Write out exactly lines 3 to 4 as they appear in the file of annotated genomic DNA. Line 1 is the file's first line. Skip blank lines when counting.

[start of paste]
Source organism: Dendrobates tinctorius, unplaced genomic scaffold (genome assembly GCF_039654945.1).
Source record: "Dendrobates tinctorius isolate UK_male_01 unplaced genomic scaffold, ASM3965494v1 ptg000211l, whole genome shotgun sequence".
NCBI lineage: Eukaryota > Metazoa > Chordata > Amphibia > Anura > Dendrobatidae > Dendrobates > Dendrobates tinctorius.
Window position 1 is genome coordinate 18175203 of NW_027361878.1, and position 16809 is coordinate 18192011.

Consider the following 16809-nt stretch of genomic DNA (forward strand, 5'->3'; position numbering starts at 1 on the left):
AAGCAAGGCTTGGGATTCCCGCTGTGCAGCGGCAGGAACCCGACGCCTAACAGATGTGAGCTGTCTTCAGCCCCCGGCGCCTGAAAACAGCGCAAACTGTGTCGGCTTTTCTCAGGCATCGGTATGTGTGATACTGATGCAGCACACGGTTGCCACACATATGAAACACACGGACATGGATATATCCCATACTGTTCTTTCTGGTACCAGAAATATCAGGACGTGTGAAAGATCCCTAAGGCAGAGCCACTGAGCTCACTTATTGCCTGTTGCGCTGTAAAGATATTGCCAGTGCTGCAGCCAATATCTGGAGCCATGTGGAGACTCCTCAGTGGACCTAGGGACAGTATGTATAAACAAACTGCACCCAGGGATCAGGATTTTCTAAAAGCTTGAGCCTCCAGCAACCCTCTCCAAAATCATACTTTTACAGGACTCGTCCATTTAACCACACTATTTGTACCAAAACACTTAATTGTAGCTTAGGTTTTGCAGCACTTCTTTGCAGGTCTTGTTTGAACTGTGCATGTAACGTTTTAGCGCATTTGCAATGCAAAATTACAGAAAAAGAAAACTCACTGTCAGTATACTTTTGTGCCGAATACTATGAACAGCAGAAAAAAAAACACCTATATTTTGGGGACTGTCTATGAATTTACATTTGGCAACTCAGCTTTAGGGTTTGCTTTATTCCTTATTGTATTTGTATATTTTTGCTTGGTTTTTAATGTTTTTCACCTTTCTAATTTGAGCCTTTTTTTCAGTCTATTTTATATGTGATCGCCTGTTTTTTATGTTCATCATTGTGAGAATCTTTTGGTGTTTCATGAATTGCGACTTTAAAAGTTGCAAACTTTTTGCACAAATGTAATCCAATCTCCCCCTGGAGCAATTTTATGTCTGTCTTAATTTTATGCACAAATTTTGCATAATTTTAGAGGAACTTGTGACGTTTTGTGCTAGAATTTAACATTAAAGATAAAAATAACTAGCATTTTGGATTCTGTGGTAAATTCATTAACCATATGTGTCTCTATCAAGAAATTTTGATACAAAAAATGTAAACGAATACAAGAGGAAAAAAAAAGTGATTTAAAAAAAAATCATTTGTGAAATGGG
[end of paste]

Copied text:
NCBI lineage: Eukaryota > Metazoa > Chordata > Amphibia > Anura > Dendrobatidae > Dendrobates > Dendrobates tinctorius.
Window position 1 is genome coordinate 18175203 of NW_027361878.1, and position 16809 is coordinate 18192011.